# Topology of finite sets

## Nearness functions

### Topologies on sets

$$T$$ is a topology on set $$X$$ if:

• $$X\in T$$

• $$\varnothing \in T$$

• Unions of $$T$$ are in $$T$$

• Intersections of $$T$$ are in $$T$$

### Examples of topologies: The trivial topology

The trivial topology contains only the underlying set and the empty set.

### Examples of topologies: The discrete toplogy

The discrete toplogy contains all subsets of the underlying set (is this the power set?)

## Neighbourhoods

### Neighbourhood topology

We have a set $$X$$.

For each element $$x\in X$$, there is a non-empty set of neighbourhoods $$N\in \mathbf N(x)$$ where $$x\in N\subseteq X$$ such that:

• If $$N$$ is a subset of $$M$$, $$M$$ is a neighbourhood.

• The intersection of two neighbourhoods of $$x$$ is a neighbourhood of $$x$$.

• $$N$$ is a neighbourhood for each point in some $$M\subseteq N$$

### Topological distinguishability

If two points have the same neighbourhoods then they are topologically indistinguishable.

For example in the trivial topology, all points are topologically indistinguishable.

### Open sets

$$U$$ is an open set if it is a neighbourhood for all its points.

## Open and closed sets

### Limit points and closure

#### Limit points

A point $$x$$ in the topological set $$X$$ is a limit point for $$S\subset X$$ if every neighbourhood of $$x$$ contains another point in $$S$$.

For example $$-1$$ is a limit point for the real numbers where $$S$$ is $$[0,1]$$ (or $$(0,1)$$.

#### Closure

The closure of a subset of a topological space is the subset itself along with all limit points.

So the closure of $$|x|<1$$ includes $$-1$$ and $$1$$.

### Boundries and interiors

The boundry of the subset $$S$$ of a topology is the intersection with the closure of $$S$$ with the closure of the complement of $$S$$.

So the boundry of both $$(0,1)$$ and $$[0,1]$$ are $$0$$ and $$1$$.

The interior of $$S$$ is $$S$$ without the boundry.

So the interior of $$(0,1)$$ and $$[0,1]$$ are both $$(0,1)$$.

### Closed sets

The complement of any open set is a closed set.

A set can be open, closed, both or neither.

## Compactness

### Covers

A space $$X$$ is covered by a set of subsets of $$X$$, $$C$$, if the union of $$C$$ is $$X$$.

### Subcover

A subset of $$C$$ which still covers $$X$$ is a a subcover.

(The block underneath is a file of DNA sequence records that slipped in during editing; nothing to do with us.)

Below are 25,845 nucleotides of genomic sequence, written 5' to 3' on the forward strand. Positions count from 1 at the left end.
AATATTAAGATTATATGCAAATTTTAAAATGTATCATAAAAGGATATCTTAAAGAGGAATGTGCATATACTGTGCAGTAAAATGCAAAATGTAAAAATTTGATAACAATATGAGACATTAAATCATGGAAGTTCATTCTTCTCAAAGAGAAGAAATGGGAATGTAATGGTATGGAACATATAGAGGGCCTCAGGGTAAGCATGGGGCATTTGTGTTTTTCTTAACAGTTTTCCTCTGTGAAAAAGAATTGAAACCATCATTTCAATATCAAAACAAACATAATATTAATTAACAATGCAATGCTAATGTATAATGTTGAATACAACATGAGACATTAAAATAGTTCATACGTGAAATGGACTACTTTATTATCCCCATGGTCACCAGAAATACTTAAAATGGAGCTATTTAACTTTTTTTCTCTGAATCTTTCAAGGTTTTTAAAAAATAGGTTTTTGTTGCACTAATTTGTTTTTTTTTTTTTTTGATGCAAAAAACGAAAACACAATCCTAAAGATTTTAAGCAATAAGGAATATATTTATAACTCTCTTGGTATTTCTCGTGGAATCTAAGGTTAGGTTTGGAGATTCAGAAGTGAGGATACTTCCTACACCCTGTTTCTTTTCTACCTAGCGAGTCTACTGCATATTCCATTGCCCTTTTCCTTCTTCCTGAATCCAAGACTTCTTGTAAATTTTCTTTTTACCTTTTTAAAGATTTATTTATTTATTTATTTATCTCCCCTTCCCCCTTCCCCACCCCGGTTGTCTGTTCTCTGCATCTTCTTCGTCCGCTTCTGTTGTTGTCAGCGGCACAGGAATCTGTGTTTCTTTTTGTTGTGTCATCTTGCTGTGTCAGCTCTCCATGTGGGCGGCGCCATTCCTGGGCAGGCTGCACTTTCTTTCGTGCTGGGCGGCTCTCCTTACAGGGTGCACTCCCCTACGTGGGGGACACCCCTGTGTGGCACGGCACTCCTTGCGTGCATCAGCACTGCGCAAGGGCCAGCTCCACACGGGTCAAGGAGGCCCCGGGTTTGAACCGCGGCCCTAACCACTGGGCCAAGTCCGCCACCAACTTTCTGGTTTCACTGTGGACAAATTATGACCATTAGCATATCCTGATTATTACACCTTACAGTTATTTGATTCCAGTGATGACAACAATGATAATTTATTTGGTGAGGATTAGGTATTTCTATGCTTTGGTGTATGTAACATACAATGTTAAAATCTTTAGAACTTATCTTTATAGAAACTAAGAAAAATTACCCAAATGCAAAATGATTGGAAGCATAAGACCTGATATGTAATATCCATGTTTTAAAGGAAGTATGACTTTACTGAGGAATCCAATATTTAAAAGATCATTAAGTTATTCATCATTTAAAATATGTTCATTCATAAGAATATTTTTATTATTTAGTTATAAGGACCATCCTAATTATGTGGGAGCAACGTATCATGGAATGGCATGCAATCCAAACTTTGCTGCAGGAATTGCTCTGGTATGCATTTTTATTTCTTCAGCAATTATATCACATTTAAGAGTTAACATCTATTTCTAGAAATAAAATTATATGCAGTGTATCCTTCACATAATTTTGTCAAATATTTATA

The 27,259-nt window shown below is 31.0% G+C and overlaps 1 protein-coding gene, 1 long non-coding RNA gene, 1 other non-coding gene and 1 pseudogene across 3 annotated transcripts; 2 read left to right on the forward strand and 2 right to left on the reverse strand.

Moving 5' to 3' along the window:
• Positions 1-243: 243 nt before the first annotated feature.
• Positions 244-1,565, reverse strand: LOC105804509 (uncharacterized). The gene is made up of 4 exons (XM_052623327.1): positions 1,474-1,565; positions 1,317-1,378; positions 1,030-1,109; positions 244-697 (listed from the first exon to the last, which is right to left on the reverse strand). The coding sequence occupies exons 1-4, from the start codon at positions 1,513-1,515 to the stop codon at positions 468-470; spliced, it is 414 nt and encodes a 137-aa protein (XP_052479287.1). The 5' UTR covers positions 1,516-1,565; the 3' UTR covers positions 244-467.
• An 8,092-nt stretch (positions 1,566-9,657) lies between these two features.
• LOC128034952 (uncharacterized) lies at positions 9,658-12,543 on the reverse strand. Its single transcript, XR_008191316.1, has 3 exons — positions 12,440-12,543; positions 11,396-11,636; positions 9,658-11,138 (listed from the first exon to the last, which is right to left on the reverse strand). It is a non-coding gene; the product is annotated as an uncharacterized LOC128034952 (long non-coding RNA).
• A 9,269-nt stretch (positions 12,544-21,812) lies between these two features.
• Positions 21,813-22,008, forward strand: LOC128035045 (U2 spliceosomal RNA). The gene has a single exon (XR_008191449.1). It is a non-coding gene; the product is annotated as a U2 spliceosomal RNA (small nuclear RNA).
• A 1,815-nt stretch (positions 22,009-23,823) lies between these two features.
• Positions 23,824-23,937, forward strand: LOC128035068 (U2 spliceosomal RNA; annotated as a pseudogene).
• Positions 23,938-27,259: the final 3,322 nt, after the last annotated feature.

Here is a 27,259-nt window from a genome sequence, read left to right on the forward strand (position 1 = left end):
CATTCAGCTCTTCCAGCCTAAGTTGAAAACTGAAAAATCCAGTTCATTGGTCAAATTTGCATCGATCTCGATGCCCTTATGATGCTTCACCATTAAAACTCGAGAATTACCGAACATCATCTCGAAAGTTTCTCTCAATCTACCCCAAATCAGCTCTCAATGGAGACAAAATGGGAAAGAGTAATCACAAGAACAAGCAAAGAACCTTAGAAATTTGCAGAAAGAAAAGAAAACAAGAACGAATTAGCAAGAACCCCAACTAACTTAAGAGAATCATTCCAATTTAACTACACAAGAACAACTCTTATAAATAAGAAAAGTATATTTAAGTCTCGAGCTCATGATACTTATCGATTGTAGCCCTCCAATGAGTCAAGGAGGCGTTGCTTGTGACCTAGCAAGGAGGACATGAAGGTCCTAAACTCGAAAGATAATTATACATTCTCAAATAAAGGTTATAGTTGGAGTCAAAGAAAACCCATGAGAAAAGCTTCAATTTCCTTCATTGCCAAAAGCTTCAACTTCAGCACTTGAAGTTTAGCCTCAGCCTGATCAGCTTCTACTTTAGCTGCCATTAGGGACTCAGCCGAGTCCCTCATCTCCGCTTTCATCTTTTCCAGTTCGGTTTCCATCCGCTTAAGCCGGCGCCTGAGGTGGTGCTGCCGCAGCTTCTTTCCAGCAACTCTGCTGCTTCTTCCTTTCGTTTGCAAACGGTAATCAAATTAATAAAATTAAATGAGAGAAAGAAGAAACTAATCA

### Open cover

$$C$$ is an open cover if each member is an open set.

### Bases of topologies

Subset $$B$$ of topology $$T$$ is a base for $$T$$ if all elements of $$T$$ are unions of members of $$B$$.

#### Second-countable space

If $$B$$ is finite then the toplogy is a second-countable space.

## Separation

### Connected and separated sets

Two subsets of $$X$$ in topological space $$T$$ are separated if each subset is disjoint from the other’s closure.

So $$[-1,0)$$ and $$(0,1)$$ are separated.

$$[-1,0]$$ and $$(0,1)$$ are not separated.

Sets which are not separated are connected.

## Creating topologies from sets

### The trivial topology

A topology which contains just $$X$$ and $$\varnothing$$ is the trivial topology.

## Taxonomy of spaces

### Lindelöf space

In a Lindelöf space all open covers have countable subcovers.

This is weaker than compactness, which requires that every open cover has a finite subcover.

### Kolmogorov space

In a Kolmogorov (or $$T_0$$) space, for every pair of points there is a neighbourhood containing one but not the other.

## Local properties

### Local properties

Locally, a topology may have properties which are not present globally.

## TO INF

### Hausdorf space

In a Hausdorf (or T$$_2$$) space, any two different points have neighbourhoods which are disjoint.

### Compact spaces

A space $$X$$ is compact if each open cover has a finite subcover.

If we can define a cover which does not have a finite subcover, then the space is not compact.

For example an infinite cover could be tend towards $$(0,1)$$, eg as $$\dfrac{1}{n},1-\dfrac{1}{n}$$

This covers $$(0,1)$$, but there is no finite subcover. As a result $$(0,1)$$ is not compact.